The Missing Man
Allen & Unwin
The life of World War II hero Len Waters is an inspiring one. Rising from a simple upbringing, working on the land on the farms of regional Queensland, Waters determinedly overcame racial and socioeconomic barriers to become the country’s first Indigenous military aviator. Peter Rees’ book shines a light on Waters’ significant achievements and heroics in fighting for Australia, but also tells a sad story of how, following the war, Waters was shown little respect by the government for his service and not afforded the opportunities he deserved.
A proud Kamilaroi (also called Gamilaraay) man, Waters’ upbringing was less arduous than many Indigenous youths of the time, with his family able to send Len and his siblings to one of the more prestigious schools in their region. Always instilled with a sense of pride towards his background and culture, Len left school at the age of 14 to work on the land but felt the call of national duty when World War II broke out.
Enlisting towards the back end of the conflict, Waters was immediately drawn to the Royal Australian Air Force, having been fascinated by aviation his entire life. His mechanical skills, boundless energy and sharp reflexes all helped propel him ahead of others to the role of fighter pilot in 1944. Waters broke down barriers at a time when Indigenous peoples were still heavily discriminated against; in fact, only a few years earlier Indigenous citizens were barred from enlisting at all. Despite that, Waters states in the book that he felt accepted and treated as an equal while serving his country much more so than he ever did during civilian life.
Rees’ book paints a vivid picture of wartime Australia, instantly transporting the reader to an uncertain time in Australian history. Rees gives the reader plenty of examples of the cruelty the Indigenous community faced in the ’40s, which makes Waters’ achievement all the more inspiring.
Stationed in Borneo for most of his service, Waters was frustrated at not being on the front line of the conflict, as battles in the pacific theatre during 1944–45 were winding down. But he still flew 95 missions, in his P-40 Kittyhawk named Black Magic, and played his part in repelling Japanese forces from the region.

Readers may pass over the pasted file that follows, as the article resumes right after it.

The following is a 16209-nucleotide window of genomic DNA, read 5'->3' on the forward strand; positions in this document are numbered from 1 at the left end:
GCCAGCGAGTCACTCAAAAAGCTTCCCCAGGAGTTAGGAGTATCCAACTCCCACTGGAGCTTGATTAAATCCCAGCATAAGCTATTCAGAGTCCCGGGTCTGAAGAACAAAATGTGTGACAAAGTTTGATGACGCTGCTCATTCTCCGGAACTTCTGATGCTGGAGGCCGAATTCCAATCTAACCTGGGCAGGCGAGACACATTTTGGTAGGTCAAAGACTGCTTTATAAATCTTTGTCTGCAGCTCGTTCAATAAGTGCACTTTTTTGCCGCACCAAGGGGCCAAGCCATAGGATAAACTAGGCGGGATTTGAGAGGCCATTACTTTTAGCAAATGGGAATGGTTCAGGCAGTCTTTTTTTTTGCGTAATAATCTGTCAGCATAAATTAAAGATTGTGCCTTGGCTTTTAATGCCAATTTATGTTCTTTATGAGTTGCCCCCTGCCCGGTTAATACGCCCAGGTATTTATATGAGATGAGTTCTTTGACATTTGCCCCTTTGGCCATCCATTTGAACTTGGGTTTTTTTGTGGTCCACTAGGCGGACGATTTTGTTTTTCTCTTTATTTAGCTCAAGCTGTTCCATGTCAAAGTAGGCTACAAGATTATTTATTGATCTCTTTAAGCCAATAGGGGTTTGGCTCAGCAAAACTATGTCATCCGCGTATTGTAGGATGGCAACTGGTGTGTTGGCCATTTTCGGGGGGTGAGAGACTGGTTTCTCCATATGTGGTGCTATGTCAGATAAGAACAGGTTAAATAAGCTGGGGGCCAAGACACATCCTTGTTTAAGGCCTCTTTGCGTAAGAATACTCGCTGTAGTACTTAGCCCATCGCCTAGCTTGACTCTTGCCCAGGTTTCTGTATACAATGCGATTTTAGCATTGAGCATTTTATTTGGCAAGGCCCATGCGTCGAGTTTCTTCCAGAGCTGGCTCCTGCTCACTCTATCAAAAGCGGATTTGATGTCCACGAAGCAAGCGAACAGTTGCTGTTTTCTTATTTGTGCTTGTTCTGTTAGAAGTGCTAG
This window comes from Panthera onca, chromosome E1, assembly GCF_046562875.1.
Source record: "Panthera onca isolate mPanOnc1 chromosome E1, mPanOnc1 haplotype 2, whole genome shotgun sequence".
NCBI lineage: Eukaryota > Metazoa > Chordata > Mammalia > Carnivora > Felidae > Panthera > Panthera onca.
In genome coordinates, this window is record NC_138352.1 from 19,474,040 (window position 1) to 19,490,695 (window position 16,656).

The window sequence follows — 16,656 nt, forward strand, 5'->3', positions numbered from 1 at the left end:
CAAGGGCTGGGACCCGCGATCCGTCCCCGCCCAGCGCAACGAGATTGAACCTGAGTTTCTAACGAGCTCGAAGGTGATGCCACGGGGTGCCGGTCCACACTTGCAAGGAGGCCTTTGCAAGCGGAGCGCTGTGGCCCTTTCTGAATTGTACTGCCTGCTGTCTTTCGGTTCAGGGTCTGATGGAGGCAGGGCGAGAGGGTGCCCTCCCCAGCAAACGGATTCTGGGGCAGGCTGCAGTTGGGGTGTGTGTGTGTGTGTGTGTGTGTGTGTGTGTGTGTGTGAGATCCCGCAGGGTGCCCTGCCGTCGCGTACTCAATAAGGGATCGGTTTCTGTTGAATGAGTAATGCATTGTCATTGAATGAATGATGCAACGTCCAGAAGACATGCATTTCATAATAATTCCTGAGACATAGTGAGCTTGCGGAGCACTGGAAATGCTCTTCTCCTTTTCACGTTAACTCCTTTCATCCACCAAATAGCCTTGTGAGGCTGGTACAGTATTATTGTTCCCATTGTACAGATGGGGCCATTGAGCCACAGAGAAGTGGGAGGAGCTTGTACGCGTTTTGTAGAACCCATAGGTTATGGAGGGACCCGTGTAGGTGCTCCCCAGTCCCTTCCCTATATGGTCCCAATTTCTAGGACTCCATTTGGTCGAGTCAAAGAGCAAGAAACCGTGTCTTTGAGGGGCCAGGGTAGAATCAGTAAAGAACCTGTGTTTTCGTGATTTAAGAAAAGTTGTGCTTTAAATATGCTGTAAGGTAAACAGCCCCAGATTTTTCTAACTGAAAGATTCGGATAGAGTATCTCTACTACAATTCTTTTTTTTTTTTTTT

While the sections on Waters’ early life and wartime heroics are absorbing and well crafted, it’s what follows that is the most emotionally gripping part of the book, detailing Waters’ post-war life, and it presents a damning portrait of post-war Australia. For example, despite his service, Waters wasn’t allowed to enter an RSL upon his return, or even visit the local pub to celebrate with friends. His pension was also a fragment of what non-indigenous soldiers received. Waters’ service to his country meant little; in the eyes of the government and the police, he was still a black man.
The Missing Man is both a loving portrait of a true Aussie hero and a damning condemnation of the Australian government. It is also a love story, charmingly chronicling Waters courtship and eventual marriage to Gladys Saunders. Waters’ post-war story is not a happy one overall, as despite his obvious skill in the cockpit, he was denied the chance to apply for a commercial pilot’s licence, and eventually wound up taking a job as a shearer.
Rees skilfully crafts the narrative of Waters’ life through many voices – Waters himself, Gladys, Waters’ extended family and also those of his wartime comrades. Rees’ research is impeccable and his level of detail in the anecdotes and significant events that make up Waters’ life are truly laudable.
Expertly paced and written with genuine heart, you sense the love and affection Rees has for his subject on every page. While Waters’ life, like most lives, had its share of ups and downs, The Missing Man is ultimately an inspiring story, and goes a long way to ensuring that Waters’ legend will never be forgotten.